A couple weeks ago I was sitting in our psychology lab when a student wandered in.
Me: Can I help you?
Student: <locating the clock on the wall> I was wondering what time it is.
The student is visually impaired, judging by how close he was standing to the clock and how he was squinting.
Me: It’s 20 ’til 11.
Student: What?
Thinking the student is also partially deaf, I speak up.
Me: IT’S 20 ‘TIL 11.
Student looks at the clock, clearly baffled. Another student in the lab chimes in.
Student #2: It’s 10:40.
Student: Oh! I’m late!
Finally it dawns on me. The student didn’t know how to read an analog clock. He wasn’t a young student, either; probably in his thirties. I mentioned this to a colleague who has a teenage daughter. He said that she also can’t read an analog clock. Although he wasn’t entirely convinced she could tell time at all judging by her inability to be on time. There are some confounding variables there, granted.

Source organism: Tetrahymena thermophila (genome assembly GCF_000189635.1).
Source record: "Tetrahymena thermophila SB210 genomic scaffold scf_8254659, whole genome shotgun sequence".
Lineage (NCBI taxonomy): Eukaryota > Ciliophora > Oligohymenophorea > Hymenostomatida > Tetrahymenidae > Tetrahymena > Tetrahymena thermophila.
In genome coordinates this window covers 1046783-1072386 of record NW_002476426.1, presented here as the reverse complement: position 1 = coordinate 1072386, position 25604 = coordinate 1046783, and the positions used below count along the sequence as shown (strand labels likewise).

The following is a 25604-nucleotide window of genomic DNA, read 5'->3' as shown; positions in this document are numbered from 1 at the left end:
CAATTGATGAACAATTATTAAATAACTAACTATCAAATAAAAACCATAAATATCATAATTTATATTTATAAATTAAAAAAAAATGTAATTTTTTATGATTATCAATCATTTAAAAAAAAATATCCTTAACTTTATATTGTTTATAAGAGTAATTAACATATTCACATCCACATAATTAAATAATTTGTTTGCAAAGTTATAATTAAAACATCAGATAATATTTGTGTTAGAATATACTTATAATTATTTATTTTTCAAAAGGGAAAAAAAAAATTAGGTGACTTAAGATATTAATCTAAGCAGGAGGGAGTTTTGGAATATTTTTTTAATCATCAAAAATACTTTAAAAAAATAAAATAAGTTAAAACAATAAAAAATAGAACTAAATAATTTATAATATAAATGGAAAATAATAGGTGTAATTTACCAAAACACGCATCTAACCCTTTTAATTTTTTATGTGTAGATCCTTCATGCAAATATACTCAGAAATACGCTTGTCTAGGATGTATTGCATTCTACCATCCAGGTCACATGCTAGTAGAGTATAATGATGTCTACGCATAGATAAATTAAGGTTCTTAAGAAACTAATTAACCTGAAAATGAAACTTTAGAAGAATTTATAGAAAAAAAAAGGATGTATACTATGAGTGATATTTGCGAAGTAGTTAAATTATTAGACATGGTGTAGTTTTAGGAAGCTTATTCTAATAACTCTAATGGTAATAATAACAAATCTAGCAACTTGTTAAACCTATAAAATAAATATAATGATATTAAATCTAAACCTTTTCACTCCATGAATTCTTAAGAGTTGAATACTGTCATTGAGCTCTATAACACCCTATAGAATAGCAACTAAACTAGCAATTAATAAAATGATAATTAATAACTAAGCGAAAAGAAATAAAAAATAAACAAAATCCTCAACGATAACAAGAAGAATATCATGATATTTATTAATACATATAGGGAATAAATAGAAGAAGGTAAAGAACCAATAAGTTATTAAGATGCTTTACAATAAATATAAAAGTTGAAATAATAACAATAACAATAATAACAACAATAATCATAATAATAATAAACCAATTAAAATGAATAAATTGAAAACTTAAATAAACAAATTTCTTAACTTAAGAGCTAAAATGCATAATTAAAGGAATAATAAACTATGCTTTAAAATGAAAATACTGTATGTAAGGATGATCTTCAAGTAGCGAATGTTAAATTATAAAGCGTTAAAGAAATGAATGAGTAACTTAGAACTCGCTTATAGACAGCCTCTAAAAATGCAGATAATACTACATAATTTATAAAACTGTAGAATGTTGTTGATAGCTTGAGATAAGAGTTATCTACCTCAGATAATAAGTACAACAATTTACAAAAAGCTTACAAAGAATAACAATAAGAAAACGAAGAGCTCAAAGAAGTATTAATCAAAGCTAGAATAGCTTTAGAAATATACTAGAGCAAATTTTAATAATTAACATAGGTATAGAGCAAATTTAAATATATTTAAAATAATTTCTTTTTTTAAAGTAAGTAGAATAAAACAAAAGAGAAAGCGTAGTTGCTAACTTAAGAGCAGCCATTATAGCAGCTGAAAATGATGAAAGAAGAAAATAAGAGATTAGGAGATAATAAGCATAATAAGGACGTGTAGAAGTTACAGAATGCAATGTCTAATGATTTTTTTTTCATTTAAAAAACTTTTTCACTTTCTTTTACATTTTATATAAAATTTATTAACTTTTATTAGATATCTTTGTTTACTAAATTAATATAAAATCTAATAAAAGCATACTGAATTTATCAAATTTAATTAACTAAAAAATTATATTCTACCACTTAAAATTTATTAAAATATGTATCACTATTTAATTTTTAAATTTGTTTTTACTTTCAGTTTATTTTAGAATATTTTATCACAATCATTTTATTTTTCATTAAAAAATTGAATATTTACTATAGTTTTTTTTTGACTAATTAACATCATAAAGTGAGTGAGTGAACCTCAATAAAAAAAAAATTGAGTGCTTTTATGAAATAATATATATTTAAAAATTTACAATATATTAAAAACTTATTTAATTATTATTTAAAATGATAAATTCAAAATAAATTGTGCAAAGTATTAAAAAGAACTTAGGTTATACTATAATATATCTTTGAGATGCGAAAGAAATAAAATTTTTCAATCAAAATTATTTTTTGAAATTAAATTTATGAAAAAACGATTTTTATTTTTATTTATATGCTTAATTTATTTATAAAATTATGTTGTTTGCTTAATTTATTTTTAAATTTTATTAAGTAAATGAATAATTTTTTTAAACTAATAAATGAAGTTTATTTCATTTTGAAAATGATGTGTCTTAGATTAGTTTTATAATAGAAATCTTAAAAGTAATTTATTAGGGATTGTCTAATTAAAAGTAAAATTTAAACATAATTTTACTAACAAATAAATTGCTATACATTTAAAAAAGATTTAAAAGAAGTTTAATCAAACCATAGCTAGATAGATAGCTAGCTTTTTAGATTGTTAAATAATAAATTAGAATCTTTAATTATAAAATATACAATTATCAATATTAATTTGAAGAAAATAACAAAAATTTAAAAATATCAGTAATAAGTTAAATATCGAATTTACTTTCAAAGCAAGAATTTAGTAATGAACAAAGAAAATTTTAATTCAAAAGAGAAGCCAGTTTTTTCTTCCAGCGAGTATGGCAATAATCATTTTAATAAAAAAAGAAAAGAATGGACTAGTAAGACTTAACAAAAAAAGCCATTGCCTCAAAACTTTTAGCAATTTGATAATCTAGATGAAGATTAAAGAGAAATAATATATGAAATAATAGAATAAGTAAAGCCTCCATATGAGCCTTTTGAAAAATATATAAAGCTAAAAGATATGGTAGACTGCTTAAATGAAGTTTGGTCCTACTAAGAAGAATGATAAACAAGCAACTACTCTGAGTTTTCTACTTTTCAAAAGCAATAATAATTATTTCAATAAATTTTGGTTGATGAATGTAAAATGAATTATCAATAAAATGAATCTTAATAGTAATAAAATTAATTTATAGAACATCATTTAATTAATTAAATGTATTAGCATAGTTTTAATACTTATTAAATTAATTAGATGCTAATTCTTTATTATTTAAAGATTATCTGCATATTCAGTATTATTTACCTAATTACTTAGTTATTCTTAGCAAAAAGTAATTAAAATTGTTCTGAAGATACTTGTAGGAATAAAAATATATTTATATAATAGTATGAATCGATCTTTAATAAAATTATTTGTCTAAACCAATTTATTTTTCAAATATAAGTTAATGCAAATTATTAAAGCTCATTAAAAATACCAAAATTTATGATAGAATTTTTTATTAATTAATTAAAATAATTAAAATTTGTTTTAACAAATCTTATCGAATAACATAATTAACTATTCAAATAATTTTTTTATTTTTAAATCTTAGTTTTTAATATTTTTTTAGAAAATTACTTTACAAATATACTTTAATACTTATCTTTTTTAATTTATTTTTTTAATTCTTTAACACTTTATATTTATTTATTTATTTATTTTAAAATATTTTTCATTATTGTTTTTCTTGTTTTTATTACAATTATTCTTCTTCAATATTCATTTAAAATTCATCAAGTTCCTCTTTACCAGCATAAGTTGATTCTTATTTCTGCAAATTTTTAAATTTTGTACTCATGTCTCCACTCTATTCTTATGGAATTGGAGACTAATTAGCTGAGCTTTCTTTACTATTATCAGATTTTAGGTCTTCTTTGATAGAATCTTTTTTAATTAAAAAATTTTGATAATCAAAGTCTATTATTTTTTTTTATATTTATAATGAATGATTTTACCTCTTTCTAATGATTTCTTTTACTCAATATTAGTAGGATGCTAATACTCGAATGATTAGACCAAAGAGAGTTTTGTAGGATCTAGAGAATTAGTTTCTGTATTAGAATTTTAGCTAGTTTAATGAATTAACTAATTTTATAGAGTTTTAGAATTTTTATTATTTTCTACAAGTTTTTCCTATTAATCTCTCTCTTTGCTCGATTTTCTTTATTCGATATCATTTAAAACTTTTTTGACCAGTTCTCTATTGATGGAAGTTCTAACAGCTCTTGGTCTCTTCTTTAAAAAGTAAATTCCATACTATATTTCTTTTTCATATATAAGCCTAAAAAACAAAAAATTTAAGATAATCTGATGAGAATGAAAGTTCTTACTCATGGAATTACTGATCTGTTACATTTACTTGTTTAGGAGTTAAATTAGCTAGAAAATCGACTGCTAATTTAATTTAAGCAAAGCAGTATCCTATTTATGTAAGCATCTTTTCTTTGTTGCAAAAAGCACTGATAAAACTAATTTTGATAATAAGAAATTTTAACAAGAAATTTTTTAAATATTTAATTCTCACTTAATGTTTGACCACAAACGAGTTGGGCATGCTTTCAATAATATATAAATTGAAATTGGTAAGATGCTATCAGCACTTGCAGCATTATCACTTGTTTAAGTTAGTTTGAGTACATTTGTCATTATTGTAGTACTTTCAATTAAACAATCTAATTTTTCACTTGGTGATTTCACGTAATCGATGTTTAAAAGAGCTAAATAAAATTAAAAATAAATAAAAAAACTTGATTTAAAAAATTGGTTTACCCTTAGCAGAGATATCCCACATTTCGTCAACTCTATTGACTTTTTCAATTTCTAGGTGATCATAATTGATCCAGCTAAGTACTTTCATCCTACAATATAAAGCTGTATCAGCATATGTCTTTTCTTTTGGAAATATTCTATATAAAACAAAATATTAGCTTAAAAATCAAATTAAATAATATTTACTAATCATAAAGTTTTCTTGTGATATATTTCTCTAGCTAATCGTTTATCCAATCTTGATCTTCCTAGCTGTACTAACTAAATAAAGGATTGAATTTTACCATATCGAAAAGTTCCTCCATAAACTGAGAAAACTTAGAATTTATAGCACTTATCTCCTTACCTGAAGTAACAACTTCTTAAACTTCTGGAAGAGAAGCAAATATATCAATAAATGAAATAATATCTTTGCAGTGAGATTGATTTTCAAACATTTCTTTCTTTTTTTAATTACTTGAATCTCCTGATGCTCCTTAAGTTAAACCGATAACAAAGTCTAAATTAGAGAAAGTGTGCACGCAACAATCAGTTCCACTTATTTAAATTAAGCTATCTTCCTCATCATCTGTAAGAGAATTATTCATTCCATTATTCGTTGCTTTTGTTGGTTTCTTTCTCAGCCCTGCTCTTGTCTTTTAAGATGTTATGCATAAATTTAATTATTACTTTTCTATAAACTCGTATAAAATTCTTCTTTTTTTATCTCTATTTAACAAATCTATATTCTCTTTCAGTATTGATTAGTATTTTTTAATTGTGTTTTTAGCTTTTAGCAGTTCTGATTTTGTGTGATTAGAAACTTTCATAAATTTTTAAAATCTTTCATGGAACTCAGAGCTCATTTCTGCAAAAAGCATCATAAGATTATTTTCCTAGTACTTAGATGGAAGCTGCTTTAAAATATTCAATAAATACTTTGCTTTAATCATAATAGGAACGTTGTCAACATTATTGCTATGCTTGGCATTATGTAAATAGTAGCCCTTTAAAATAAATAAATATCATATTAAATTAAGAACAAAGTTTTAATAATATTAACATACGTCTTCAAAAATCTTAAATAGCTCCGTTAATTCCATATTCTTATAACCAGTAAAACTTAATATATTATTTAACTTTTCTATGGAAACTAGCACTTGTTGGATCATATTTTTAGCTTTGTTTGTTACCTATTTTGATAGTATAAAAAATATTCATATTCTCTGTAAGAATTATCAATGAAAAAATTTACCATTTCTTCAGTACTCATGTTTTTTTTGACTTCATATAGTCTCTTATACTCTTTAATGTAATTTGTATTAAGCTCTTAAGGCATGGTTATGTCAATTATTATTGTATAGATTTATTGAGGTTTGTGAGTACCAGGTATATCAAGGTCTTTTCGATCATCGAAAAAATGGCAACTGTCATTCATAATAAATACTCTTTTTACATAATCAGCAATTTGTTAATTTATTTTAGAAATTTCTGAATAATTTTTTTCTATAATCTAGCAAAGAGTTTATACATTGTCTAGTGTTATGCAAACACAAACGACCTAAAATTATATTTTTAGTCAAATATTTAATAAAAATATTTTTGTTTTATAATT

One week later I’m back in the lab when another student wanders in; this one is younger. I’m thinking, “Here we go again.”
Me: Can I help you?
Student: <locating the clock on the wall> I just wanted to know what time it is.
Student stares at the clock.
Student: <wanting to give it a try> It’s 9… no, it’s 10… 10…
Me: 10:40.
Student continues to stare at the clock not quite believing me.
Me: It’s actually 10:37.
Satisfied, the student walks out.
[Side note: Weirdly, both of these events did take place at 10:40-ish.]
Now I’m not curmudgeonly enough to say that everyone should know how to read an analog clock. In our digital world, it doesn’t matter. Slide rules were very useful right up until calculators became small enough and cheap enough for most everyone to have. It’s been years since I had an analog watch, or a watch of any kind for that matter; the digital display on my cell phone works just fine when I’m on the go. When I’m in my office, my computer provides a nice digital readout in the bottom right corner.